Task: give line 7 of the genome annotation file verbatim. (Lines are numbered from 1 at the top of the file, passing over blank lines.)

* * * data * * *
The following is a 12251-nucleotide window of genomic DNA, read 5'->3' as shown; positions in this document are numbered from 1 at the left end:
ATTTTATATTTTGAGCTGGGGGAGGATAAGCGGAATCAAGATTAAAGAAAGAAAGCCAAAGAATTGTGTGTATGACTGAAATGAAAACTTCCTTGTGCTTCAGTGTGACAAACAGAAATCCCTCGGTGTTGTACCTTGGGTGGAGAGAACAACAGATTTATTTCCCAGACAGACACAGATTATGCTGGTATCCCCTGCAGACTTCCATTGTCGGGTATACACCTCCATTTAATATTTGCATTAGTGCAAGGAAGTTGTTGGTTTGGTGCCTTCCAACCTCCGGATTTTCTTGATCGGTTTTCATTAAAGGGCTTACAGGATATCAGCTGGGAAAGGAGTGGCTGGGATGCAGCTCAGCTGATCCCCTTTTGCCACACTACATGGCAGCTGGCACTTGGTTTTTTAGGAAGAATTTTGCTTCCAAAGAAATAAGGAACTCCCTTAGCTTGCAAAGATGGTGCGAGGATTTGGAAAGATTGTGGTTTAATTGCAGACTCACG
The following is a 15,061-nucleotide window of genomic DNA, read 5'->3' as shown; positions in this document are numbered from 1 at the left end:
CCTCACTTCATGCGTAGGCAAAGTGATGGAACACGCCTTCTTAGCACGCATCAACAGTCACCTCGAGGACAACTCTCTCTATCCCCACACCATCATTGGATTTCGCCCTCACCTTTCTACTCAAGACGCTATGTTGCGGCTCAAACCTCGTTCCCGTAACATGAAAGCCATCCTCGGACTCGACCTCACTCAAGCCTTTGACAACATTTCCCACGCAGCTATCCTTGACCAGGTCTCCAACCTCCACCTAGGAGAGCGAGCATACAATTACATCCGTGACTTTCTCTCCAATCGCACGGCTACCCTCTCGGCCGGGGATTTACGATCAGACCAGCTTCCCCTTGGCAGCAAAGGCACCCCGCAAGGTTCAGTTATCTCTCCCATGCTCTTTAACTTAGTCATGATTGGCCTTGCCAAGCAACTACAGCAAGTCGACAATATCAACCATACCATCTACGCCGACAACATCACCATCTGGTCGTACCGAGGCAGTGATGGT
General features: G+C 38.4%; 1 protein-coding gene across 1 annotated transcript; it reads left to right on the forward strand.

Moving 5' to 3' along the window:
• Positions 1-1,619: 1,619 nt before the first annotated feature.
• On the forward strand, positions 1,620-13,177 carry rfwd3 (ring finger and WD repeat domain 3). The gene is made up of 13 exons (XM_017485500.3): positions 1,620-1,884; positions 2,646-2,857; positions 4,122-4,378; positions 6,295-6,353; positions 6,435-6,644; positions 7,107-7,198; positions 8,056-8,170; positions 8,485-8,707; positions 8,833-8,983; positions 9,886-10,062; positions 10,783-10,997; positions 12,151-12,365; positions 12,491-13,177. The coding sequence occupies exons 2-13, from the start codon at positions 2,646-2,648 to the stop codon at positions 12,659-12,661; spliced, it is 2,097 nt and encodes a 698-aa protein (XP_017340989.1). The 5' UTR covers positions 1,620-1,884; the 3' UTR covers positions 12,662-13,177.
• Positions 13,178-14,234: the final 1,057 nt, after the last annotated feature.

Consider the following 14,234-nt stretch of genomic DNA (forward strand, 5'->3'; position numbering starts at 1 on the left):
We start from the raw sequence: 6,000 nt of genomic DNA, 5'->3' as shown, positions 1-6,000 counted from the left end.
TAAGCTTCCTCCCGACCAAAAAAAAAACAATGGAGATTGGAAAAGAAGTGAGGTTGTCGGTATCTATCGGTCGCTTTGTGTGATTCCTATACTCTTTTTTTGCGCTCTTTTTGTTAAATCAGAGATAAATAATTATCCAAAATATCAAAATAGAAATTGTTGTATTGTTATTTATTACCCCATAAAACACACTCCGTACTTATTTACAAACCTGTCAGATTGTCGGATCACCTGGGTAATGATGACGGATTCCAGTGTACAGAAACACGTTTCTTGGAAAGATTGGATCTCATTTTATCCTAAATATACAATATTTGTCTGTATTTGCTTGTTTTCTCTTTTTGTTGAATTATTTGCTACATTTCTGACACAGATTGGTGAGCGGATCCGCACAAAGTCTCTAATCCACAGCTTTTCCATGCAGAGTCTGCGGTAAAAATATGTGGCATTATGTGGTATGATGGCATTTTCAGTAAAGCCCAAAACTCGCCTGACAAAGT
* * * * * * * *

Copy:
• Positions 1-1,619: 1,619 nt before the first annotated feature.